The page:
In support of our service members, Morris County vows to commit
September 24, 2010
- Picatinny's 2010 Army Community Community Covenant was signed Sept. 13.
PICATINNY ARSENAL, N.J. - The timing could not have been more fitting.
Just two days after the ninth anniversary of the 9/11 attacks on the United States, local elected officials, business owners and military personnel gathered at the Parsippany Sheraton Hotel Sept. 13 for a Morris County Chamber of Commerce luncheon where the 2010 Army Community Covenant was signed.
Bill Baroni, Deputy Executive Director of the Port Authority of NY and NJ, spoke about the reconstruction phase currently under way at what has been called ground zero.
A former New Jersey State Senator, Baroni assumed his current position March 1 and vowed to meet every deadline the Port Authority sets for construction activity at the site where the old Twin Towers once stood.
"The 9/11 memorial will open on the tenth anniversary of the attacks, on Sept. 11, 2011, less than a year away," Baroni said "This is a sacred mission that we will fulfill. This is not a project for ten years. It is a project for 1,000 years."
Baroni said that World Trade Center Tower One, which is currently under construction, is the strongest physically structured building to have ever been erected.
More than 3,000 people perished on the day of the 9/11 attacks. Since that day, thousands of our service members have deployed to Iraq or Afghanistan, some on more than one occasion.
Because of the hardships that service members may face when deployed, the need for community support continues to grow.
A formal document known as a community covenant is signed Army-wide by community based leaders, business owners, and supporters promising to lend a helping hand.
Picatinny's Garrison Commander, Lt. Col. Herb Koehler, introduced each of the signers of the covenant that vowed to serve local service members and their families both in their time of need, such as in a deployment, and when they are back on the home front in New Jersey.
"The Army Community Covenant is a formal commitment of support by state and local officials to Soldiers and Family Members," Koehler said.
The Morris County Business Pledge was signed on Dec. 7, 2007, before the Army implemented what would later become known as the Army Community Covenant. Picatinny's version of the covenant supports all branches of the military, not just the Army, Koehler said.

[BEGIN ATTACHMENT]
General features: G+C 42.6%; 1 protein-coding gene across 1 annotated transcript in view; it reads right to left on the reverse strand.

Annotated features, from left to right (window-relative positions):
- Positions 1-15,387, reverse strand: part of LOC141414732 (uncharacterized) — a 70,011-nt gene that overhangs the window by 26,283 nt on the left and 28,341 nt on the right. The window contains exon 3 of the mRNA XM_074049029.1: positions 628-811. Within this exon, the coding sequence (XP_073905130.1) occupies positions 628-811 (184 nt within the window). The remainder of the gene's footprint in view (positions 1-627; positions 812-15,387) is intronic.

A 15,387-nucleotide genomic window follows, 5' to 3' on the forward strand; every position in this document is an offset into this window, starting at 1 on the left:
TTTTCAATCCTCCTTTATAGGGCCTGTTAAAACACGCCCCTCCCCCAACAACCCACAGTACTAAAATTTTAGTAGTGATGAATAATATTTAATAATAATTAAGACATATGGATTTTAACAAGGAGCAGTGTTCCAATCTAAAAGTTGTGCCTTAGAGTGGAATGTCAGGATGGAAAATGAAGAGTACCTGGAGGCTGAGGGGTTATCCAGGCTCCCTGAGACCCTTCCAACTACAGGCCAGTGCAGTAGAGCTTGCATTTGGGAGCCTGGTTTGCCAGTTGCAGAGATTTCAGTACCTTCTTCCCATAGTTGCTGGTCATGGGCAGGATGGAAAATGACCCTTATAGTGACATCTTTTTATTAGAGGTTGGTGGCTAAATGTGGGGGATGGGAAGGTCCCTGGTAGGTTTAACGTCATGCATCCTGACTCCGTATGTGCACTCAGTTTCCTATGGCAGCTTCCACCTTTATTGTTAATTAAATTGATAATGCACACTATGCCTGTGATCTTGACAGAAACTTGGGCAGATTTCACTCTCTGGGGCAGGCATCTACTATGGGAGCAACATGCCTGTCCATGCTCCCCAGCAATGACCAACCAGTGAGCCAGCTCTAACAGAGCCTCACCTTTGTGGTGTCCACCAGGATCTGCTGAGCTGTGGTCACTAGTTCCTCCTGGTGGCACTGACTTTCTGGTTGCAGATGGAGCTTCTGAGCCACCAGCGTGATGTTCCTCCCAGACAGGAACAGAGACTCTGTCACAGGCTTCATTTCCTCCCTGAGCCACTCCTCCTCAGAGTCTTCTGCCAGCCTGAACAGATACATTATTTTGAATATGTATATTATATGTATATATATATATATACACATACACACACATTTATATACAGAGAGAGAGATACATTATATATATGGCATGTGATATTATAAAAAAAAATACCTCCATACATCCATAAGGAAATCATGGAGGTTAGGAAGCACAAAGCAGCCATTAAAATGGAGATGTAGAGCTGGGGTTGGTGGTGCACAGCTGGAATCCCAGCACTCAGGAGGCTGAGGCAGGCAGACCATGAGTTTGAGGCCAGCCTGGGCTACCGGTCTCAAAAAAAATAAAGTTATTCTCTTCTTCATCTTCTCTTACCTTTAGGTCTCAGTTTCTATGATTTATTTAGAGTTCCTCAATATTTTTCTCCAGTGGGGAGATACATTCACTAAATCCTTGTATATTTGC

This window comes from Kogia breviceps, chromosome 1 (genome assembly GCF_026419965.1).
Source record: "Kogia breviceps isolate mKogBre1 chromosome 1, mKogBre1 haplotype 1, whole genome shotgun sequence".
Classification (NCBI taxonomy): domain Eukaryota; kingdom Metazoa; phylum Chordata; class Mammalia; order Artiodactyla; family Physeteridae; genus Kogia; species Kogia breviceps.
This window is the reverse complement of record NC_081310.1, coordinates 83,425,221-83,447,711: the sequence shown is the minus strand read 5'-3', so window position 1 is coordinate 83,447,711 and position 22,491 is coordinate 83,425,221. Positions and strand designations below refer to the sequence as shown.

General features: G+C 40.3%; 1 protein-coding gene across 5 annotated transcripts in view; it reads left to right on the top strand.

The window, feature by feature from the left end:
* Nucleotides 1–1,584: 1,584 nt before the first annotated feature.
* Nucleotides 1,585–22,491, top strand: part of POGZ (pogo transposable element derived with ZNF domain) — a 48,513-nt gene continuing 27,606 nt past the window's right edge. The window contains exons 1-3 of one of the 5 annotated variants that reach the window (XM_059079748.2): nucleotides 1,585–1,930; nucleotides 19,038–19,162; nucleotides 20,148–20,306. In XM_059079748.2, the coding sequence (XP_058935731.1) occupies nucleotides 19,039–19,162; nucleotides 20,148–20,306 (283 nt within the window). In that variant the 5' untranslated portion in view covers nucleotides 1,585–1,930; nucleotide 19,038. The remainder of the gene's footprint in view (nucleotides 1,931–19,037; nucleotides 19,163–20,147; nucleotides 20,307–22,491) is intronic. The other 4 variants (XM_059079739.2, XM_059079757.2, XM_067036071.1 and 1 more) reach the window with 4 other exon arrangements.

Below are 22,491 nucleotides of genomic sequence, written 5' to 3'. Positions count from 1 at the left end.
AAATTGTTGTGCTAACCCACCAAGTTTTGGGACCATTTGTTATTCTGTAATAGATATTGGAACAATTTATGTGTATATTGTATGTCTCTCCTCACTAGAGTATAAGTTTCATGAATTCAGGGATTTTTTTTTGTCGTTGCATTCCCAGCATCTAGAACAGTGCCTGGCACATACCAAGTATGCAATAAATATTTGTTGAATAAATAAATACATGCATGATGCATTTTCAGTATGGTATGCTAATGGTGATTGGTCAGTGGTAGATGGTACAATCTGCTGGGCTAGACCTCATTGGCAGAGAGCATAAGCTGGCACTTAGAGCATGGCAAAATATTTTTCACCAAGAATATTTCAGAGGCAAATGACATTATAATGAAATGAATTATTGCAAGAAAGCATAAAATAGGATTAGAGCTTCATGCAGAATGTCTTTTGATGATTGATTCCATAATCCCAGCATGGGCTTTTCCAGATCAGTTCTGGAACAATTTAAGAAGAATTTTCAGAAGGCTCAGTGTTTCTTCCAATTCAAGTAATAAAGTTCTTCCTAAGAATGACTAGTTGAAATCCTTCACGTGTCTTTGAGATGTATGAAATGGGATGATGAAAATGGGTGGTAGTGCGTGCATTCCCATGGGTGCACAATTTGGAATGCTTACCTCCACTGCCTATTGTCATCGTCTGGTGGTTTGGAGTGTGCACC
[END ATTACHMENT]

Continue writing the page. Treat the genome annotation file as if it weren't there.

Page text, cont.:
"We host all four services around our installation, therefore it is fitting that our covenant serve all regardless of which uniform they wear," he said.
Richard Eastman, retired Lt. Col. and current assistant to New Jersey's civilian aide to the Secretary of the Army, helped to bring the pledge to fruition by stressing to the community the importance of supporting military personnel. Since that time, there have been more than 70 signatories on Picatinny covenant-with room to grow, Koehler said.
Brig. James G. Grant, Chief of the Joint Staff who represented Maj. Gen. Glenn K. Rieth, Adjutant General for New Jersey, thanked the audience by saying "on behalf of all citizen Soldiers, without your support, we could not do what we do."
Brig. Gen. Jonathan Maddux, Picatinny's Commanding General and Program Executive Officer for Ammunition, said that support is a continuous circle. "Soldiers draw strength from their families, families rely on the community, and the Army and the nation rely on the strength of its Soldiers and that is what makes us 'Army Strong'."
"On behalf of all service members in Morris County we give you a big HOOAH," Maddux said enthusiastically.
The event was hosted by XCEL Federal Credit Union, which was founded in 1964 by the employees of the Port Authority of New York and New Jersey.
Tom Quigley, business development executive for the credit union worked at Picatinny Arsenal Federal Credit Union on the installation for more than 15 years.
Quigley repeated a quote by Leon Moreau III, current director of Picatinny's Family Morale, Welfare, and Recreation division in describing the military's role in our society.
"One percent of people protect 99 percent of people," Quigley said.